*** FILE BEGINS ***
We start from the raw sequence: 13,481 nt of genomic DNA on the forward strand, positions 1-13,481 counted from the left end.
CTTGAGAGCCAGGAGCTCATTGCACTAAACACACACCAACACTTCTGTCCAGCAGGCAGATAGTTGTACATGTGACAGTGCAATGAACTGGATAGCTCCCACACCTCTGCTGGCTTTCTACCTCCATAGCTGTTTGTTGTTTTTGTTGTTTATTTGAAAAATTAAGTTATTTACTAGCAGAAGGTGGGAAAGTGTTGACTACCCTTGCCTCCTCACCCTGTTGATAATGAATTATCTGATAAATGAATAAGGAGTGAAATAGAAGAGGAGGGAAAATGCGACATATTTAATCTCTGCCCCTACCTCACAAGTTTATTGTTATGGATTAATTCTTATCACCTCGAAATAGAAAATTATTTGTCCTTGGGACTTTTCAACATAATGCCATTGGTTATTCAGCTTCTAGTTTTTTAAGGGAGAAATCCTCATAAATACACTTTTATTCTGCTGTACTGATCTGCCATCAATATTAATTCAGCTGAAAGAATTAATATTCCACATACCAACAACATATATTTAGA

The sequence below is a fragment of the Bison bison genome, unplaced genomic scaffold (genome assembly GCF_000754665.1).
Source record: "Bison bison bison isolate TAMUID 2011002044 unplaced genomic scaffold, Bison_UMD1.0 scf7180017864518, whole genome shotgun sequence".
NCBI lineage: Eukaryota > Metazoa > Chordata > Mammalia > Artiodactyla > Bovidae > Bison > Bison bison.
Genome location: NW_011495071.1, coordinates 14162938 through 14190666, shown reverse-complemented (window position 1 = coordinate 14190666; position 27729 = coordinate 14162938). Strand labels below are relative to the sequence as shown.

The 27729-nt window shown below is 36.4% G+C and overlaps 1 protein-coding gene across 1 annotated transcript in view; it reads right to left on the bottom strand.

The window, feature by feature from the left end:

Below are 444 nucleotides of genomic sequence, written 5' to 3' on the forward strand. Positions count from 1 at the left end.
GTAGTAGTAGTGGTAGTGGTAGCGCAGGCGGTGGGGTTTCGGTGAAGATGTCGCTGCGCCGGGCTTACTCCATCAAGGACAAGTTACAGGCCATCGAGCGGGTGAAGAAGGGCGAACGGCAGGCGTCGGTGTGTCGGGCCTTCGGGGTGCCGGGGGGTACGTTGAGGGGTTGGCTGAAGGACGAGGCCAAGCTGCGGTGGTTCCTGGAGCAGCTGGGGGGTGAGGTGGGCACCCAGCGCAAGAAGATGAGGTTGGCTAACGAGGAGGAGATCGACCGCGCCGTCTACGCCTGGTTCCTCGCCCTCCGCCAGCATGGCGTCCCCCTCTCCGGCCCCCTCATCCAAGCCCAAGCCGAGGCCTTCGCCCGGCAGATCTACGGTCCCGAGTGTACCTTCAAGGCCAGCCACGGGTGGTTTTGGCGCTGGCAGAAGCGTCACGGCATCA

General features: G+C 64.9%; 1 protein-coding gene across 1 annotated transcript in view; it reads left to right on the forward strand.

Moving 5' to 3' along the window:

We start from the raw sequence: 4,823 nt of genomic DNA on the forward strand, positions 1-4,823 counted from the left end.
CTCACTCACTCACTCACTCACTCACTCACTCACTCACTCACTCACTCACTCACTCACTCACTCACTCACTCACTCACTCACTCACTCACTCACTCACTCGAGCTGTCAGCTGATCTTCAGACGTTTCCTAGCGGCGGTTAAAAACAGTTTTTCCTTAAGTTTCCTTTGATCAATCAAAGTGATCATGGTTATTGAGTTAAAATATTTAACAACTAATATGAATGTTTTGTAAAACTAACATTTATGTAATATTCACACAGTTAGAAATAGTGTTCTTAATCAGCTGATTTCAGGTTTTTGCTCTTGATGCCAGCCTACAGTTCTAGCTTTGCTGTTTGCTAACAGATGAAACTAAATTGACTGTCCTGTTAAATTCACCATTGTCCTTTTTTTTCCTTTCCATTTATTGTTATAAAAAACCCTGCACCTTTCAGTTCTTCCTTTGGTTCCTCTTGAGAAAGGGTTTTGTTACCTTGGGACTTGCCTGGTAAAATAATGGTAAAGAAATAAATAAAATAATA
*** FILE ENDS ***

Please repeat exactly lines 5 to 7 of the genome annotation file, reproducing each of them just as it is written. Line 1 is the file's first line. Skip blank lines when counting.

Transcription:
NCBI lineage: Eukaryota > Metazoa > Chordata > Mammalia > Artiodactyla > Bovidae > Bison > Bison bison.
Genome location: NW_011495071.1, coordinates 14162938 through 14190666, shown reverse-complemented (window position 1 = coordinate 14190666; position 27729 = coordinate 14162938). Strand labels below are relative to the sequence as shown.

The 27729-nt window shown below is 36.4% G+C and overlaps 1 protein-coding gene across 1 annotated transcript in view; it reads right to left on the bottom strand.